He remembered how deep the water was, almost up to his chest, so cold it hurt, and he remembered feeling the current pulling against his legs each time he took a step. About half way across he’d looked down and seen something golden. He tried to pick it up with his toes but couldn’t get a grip, so decided to dive for it. He wasn’t much of a swimmer, but he ducked and found himself under the water trying to reach down and get whatever it was. It was peaceful down there and he realised he wasn’t cold anymore and though he couldn’t find the golden object, it didn’t seem to matter. Around him the water made the light flow, like the river was endlessly unspooling itself. Then, suddenly, he found himself yanked up and his head came out of the water.
‘What do you think you’re doing you little shit!’ It was one of the leaders. He had waded in after him and was now dragging him to the side, breathing heavily and with a look in his face.
He was drifting off to sleep, thinking about how nice it was being in the water, when the dog barked right in his ear and jumped up on top of him and stepped in his groin. ‘Get off you bloody thing,’ he shouted, clutching himself and pushing the dog off the bed. It slipped down onto the floor, rolled and came upright and jumped up at him, and he pushed it off again and it barked over and over. Right, he thought, he was going to do something right now, he’d show Kayleigh he could make a decision. He got up and pulled on some shorts and an old shirt, and went and got the dog’s lead, then took it out to the car. He opened the door, and the heat hit him full in the face, like when you open an oven. He recoiled, but then shoved the dog in and went round and got in the other side.
At the wood, he pulled off the busy road into the small car park and they both got out. The dog immediately went sniffing around, and then came back and jumped up at him as he got a tennis ball out of the boot. He held it up, so the dog couldn’t get to it and walked purposefully up the hill to where there was a small pond. As he walked the dog side-stepped in front of him, jumping after the ball, but he wouldn’t throw it. Not yet. The breeze that they’d had in the car was a faded memory, and as he strode up the hill his skin prickled uncomfortably in the heat. But he was determined, the apathy of earlier gone, and he didn’t let up. The trees opened out when they got to the pond, which had a film of green weed on the surface and a few ducks paddling at one end.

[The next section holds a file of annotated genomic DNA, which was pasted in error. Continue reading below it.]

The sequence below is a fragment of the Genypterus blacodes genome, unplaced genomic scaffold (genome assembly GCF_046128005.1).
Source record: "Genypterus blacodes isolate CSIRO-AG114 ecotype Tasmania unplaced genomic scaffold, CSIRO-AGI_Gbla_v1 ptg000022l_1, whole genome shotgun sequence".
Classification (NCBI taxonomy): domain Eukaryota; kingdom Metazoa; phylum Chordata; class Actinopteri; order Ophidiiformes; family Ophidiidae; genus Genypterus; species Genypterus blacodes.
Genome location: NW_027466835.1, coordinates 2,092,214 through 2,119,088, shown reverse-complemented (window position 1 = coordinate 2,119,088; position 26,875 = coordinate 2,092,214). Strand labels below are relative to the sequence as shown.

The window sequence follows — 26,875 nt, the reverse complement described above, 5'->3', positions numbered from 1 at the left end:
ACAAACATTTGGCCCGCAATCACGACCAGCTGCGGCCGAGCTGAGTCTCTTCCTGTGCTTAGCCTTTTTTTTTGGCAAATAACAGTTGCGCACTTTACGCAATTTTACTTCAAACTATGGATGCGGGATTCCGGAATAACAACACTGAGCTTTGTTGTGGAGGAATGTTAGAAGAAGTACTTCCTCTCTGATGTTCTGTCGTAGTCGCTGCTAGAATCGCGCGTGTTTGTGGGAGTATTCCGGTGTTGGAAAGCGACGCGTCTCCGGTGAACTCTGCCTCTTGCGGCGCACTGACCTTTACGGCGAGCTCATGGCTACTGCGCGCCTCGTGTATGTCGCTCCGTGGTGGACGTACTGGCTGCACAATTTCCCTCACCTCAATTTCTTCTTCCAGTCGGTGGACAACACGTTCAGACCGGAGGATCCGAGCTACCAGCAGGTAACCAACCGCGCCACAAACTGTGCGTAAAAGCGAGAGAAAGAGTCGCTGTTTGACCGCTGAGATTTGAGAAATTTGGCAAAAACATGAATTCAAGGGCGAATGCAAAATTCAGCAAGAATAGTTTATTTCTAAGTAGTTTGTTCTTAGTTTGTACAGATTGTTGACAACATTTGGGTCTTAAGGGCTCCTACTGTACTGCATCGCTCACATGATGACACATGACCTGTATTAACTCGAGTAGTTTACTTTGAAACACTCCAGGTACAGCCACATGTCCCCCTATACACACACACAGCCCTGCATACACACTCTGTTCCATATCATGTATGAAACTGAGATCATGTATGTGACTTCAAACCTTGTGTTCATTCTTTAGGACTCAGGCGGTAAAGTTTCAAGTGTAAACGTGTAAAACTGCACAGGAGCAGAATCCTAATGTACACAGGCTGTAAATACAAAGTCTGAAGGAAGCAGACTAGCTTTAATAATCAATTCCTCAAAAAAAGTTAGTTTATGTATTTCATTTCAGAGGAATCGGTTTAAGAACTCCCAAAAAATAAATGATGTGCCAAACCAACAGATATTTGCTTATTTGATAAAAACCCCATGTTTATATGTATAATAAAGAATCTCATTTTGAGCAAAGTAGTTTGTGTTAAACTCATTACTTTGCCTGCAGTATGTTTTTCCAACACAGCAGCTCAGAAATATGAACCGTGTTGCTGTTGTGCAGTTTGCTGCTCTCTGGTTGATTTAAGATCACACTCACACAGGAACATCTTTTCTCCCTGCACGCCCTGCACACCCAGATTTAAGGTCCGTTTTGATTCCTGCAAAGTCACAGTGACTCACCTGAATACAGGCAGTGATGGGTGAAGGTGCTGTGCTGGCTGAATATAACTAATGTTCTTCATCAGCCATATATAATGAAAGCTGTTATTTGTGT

The dog had stopped jumping now. It was sitting with its eyes fixed on the hand that held the ball. He knew what would happen when he threw it into the water. The dog would leap after it, but it wouldn’t bring it back. It would swim about in the water, and then find the muddiest corner and root around it in, smelling whatever was there, seeing if it could find some old rubbish or leftover bread someone had been feeding the ducks. Sometimes it took him ages to get the dog back when it was time to go. He showed the ball to the dog and then launched it as far as possible into the water and the dog was off like a shot. Three short bounds and it hurled itself into the pond. He turned and walked swiftly back down the path.
At the car park, he opened the car and got in immediately, ignoring the heat that had already built up inside. He pulled off jerkily and out into a small gap in the traffic, causing the nearest car to brake and its horn to blare. He didn’t mind, he even put up his hand to apologize. He had a wonderful sensation of freedom.
A couple of miles up the road, he pulled over into a layby to enjoy the feeling. The car was empty and quiet. He had made a decision, he had acted. He could lie in bed as long as he wanted, he wouldn’t have to go out everyday in the heat or the rain or the cold, tramping for miles, throwing the ball again and again. After ten minutes of enjoying the peace he turned the engine back on. He didn’t have any responsibilities, any ties. He looked over his shoulder, and saw there were no cars coming. He looked the other way, and saw a car approaching and then go past. He put the car into gear and pulled out.
Back at the car-park, he turned off the ignition and got out. He could have gone anywhere, but he had come back here. He didn’t know why, it was as if some invisible force had pulled him back. Miserably he walked up the path to the pond, and when he got there he saw it, the one thing that was holding him back, the millstone around his neck. And he could have got away, he’d almost done it, almost escaped. Not that the dog knew anything was up, it came bounding over to him like he’d been away for five minutes, like it always knew he’d be back. The bloody thing just took it for granted that he’d be back.